In North Carolina a dependent spouse in a divorce or separation may be eligible for alimony. A dependent spouse is both “actually” and “substantially” dependent on the other spouse for their maintenance and support. Additionally, North Carolina courts consider a variety of factors, including marital misconduct, when determining the amount and duration of an alimony award. Alimony is a well-established claim for relief, however, some very recent changes in the 2018 Tax Code have major consequences for alimony and raise some new questions about seeking and defending alimony claims.
Prior to the 2018 Tax Code changes, those paying alimony could take a tax deduction on the amount of alimony paid. However, under the 2018 Tax Code changes, any divorce or separation instrument executed after December 31, 2018 is subject to the following two provisions: 1) Alimony deductions will be eliminated for individuals paying alimony and; 2) Those receiving alimony will not report alimony as income for tax purposes.
Naturally, some questions are raised. What if I am already paying alimony? What if I am already receiving alimony? Do we have to go back to court or execute a new agreement? No, you will not have to go back to court or execute a new agreement, and you will not be affected by these changes. However, these new tax code provisions will apply to any divorce or separation instrument executed prior to December 31, 2018 but modified after December 31, 2018 if the modification expressly provides that the 2018 Tax Code changes apply to the modified agreement or order.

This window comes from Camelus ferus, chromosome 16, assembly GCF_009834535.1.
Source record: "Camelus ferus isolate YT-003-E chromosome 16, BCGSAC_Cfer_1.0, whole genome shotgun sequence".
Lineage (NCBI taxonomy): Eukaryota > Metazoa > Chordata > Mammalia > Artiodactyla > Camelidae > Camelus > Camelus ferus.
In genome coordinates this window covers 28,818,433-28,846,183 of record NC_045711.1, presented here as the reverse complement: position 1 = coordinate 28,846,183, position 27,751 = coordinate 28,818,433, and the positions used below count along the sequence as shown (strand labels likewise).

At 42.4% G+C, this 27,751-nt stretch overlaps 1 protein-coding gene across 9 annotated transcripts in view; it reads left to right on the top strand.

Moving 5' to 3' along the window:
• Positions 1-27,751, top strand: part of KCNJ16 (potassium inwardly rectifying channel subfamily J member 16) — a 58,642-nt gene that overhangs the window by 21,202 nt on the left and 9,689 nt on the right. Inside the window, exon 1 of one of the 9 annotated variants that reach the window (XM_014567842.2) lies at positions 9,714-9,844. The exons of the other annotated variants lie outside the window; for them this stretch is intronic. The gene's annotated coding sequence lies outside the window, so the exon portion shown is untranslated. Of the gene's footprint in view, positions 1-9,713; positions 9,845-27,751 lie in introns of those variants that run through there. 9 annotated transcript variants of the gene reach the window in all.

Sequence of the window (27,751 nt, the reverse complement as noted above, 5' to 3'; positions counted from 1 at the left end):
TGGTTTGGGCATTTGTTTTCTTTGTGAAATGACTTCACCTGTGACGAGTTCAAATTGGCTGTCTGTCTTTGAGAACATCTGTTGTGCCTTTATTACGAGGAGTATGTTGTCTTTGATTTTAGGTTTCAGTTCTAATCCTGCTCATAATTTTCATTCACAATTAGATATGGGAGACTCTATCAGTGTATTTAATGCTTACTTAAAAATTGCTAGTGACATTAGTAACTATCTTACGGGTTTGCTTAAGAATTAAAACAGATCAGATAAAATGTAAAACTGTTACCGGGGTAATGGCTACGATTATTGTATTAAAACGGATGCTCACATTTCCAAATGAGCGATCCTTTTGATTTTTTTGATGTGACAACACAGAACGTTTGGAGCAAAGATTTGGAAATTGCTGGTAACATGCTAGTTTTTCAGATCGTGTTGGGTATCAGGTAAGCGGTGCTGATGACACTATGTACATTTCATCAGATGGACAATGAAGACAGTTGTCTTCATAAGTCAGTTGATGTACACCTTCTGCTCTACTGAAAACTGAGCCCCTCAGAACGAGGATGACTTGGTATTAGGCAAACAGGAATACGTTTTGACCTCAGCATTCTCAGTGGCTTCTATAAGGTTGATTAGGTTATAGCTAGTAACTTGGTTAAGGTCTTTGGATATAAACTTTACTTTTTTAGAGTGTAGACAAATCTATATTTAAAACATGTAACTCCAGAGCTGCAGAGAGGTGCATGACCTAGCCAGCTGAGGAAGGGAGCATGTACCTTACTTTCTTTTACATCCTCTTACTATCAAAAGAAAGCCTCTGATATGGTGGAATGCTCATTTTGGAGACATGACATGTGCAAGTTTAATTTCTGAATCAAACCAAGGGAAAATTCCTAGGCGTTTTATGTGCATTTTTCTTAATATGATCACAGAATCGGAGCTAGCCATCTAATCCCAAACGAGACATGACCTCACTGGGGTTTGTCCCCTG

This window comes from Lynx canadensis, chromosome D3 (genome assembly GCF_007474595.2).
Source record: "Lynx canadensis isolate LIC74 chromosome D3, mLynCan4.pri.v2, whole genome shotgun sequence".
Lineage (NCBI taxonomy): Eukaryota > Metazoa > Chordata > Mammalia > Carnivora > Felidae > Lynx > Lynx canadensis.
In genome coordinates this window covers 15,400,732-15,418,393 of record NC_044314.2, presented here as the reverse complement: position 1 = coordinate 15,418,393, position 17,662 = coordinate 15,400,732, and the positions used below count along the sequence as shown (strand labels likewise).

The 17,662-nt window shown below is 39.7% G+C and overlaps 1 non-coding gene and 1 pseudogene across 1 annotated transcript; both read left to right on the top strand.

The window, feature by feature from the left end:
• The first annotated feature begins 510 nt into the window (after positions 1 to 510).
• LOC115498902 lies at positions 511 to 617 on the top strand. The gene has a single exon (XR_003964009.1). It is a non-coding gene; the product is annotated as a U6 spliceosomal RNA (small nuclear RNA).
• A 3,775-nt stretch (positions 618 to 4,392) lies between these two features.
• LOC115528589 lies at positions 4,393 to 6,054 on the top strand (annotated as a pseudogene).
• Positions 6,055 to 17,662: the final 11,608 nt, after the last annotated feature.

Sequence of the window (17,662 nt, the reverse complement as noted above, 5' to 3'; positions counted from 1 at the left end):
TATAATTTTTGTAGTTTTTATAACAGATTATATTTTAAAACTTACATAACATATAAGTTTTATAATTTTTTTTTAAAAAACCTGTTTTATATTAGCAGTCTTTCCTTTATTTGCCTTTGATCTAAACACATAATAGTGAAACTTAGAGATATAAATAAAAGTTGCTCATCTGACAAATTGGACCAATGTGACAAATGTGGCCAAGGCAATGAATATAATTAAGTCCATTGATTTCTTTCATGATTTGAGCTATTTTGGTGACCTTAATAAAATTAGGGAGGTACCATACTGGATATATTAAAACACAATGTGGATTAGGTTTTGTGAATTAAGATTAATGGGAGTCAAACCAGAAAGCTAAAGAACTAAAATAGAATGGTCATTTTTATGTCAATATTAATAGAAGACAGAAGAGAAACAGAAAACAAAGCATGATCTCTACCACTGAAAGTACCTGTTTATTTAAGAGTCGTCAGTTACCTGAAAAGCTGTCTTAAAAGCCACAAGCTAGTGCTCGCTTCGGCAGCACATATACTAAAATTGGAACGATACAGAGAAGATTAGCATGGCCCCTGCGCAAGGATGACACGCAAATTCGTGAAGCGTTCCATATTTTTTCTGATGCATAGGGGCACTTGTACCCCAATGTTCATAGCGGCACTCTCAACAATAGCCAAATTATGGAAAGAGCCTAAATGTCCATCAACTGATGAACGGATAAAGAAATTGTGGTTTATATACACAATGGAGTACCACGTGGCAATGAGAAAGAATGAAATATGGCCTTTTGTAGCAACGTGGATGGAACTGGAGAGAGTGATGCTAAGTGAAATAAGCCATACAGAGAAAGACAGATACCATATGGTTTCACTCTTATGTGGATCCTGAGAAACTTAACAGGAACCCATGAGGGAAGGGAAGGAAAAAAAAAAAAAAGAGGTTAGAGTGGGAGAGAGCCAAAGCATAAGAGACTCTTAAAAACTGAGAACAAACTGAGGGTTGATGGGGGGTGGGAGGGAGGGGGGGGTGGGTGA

If my current alimony order is modified after December 31, 2018 by the court, is it possible that I will lose the alimony deduction? Yes, this rule applies to voluntary and involuntary modifications. For example, if the court modifies alimony and expressly mandates that the 2018 Tax Code changes will apply, you will lose the ability to deduct your alimony on taxes. This change would also apply to the alimony receiving spouse allowing him or her to not report the modified alimony as income.
What does this mean for alimony going forward? It is difficult to tell exactly how the changes to the alimony tax deduction will affect claims and defenses to alimony going forward in North Carolina. Alimony claims can vary from fairly amicable to highly contentious, but no matter what it is extremely important for those who are the supporting spouse and those who are the dependent spouse to be informed of the consequences of the new tax code changes.
All situations are unique and this information is general in nature and for informational purposes only. The experienced and committed team of Family Law attorneys at Vernon Law Firm can give specific advice and guidance on this and many other domestic issues during a consultation.